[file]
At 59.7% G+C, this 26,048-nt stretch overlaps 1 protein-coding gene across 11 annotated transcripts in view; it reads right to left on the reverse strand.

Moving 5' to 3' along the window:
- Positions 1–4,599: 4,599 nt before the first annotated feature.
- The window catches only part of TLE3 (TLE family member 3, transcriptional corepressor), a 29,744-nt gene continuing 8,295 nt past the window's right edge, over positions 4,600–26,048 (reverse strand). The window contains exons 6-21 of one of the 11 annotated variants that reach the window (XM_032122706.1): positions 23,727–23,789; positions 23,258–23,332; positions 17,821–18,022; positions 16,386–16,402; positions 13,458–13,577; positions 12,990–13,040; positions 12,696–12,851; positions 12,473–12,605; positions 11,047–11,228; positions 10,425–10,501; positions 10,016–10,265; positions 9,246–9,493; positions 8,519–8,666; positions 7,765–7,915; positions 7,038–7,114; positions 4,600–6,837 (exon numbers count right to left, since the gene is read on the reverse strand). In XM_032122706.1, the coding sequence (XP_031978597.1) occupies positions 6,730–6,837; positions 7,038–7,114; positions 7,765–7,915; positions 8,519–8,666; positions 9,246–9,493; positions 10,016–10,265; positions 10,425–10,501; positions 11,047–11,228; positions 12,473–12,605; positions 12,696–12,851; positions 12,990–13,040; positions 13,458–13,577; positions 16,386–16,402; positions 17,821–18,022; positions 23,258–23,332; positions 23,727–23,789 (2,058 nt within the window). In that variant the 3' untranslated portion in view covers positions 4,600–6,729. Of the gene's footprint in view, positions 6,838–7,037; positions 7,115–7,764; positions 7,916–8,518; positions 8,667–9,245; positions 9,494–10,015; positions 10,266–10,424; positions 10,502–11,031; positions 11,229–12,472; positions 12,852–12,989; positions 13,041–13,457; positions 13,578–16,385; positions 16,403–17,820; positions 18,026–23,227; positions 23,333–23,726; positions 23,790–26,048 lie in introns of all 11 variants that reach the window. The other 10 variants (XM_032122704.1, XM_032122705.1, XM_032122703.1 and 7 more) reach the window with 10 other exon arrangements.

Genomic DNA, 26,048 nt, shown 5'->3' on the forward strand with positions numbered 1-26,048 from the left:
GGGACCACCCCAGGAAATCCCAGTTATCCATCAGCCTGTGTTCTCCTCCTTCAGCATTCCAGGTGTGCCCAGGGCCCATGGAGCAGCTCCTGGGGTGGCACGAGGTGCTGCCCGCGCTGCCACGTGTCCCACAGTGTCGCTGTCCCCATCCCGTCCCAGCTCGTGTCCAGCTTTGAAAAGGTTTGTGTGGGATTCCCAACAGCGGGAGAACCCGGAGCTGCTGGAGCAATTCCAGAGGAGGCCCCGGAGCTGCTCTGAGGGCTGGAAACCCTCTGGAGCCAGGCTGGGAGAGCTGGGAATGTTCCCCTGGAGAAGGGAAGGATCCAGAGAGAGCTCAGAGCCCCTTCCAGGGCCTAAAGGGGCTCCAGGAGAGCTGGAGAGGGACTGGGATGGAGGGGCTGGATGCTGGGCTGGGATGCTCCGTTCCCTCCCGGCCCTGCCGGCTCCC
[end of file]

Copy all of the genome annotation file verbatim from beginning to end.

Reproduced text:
At 59.7% G+C, this 26,048-nt stretch overlaps 1 protein-coding gene across 11 annotated transcripts in view; it reads right to left on the reverse strand.

Moving 5' to 3' along the window:
- Positions 1–4,599: 4,599 nt before the first annotated feature.
- The window catches only part of TLE3 (TLE family member 3, transcriptional corepressor), a 29,744-nt gene continuing 8,295 nt past the window's right edge, over positions 4,600–26,048 (reverse strand). The window contains exons 6-21 of one of the 11 annotated variants that reach the window (XM_032122706.1): positions 23,727–23,789; positions 23,258–23,332; positions 17,821–18,022; positions 16,386–16,402; positions 13,458–13,577; positions 12,990–13,040; positions 12,696–12,851; positions 12,473–12,605; positions 11,047–11,228; positions 10,425–10,501; positions 10,016–10,265; positions 9,246–9,493; positions 8,519–8,666; positions 7,765–7,915; positions 7,038–7,114; positions 4,600–6,837 (exon numbers count right to left, since the gene is read on the reverse strand). In XM_032122706.1, the coding sequence (XP_031978597.1) occupies positions 6,730–6,837; positions 7,038–7,114; positions 7,765–7,915; positions 8,519–8,666; positions 9,246–9,493; positions 10,016–10,265; positions 10,425–10,501; positions 11,047–11,228; positions 12,473–12,605; positions 12,696–12,851; positions 12,990–13,040; positions 13,458–13,577; positions 16,386–16,402; positions 17,821–18,022; positions 23,258–23,332; positions 23,727–23,789 (2,058 nt within the window). In that variant the 3' untranslated portion in view covers positions 4,600–6,729. Of the gene's footprint in view, positions 6,838–7,037; positions 7,115–7,764; positions 7,916–8,518; positions 8,667–9,245; positions 9,494–10,015; positions 10,266–10,424; positions 10,502–11,031; positions 11,229–12,472; positions 12,852–12,989; positions 13,041–13,457; positions 13,578–16,385; positions 16,403–17,820; positions 18,026–23,227; positions 23,333–23,726; positions 23,790–26,048 lie in introns of all 11 variants that reach the window. The other 10 variants (XM_032122704.1, XM_032122705.1, XM_032122703.1 and 7 more) reach the window with 10 other exon arrangements.

Genomic DNA, 26,048 nt, shown 5'->3' on the forward strand with positions numbered 1-26,048 from the left:
GGGACCACCCCAGGAAATCCCAGTTATCCATCAGCCTGTGTTCTCCTCCTTCAGCATTCCAGGTGTGCCCAGGGCCCATGGAGCAGCTCCTGGGGTGGCACGAGGTGCTGCCCGCGCTGCCACGTGTCCCACAGTGTCGCTGTCCCCATCCCGTCCCAGCTCGTGTCCAGCTTTGAAAAGGTTTGTGTGGGATTCCCAACAGCGGGAGAACCCGGAGCTGCTGGAGCAATTCCAGAGGAGGCCCCGGAGCTGCTCTGAGGGCTGGAAACCCTCTGGAGCCAGGCTGGGAGAGCTGGGAATGTTCCCCTGGAGAAGGGAAGGATCCAGAGAGAGCTCAGAGCCCCTTCCAGGGCCTAAAGGGGCTCCAGGAGAGCTGGAGAGGGACTGGGATGGAGGGGCTGGATGCTGGGCTGGGATGCTCCGTTCCCTCCCGGCCCTGCCGGCTCCC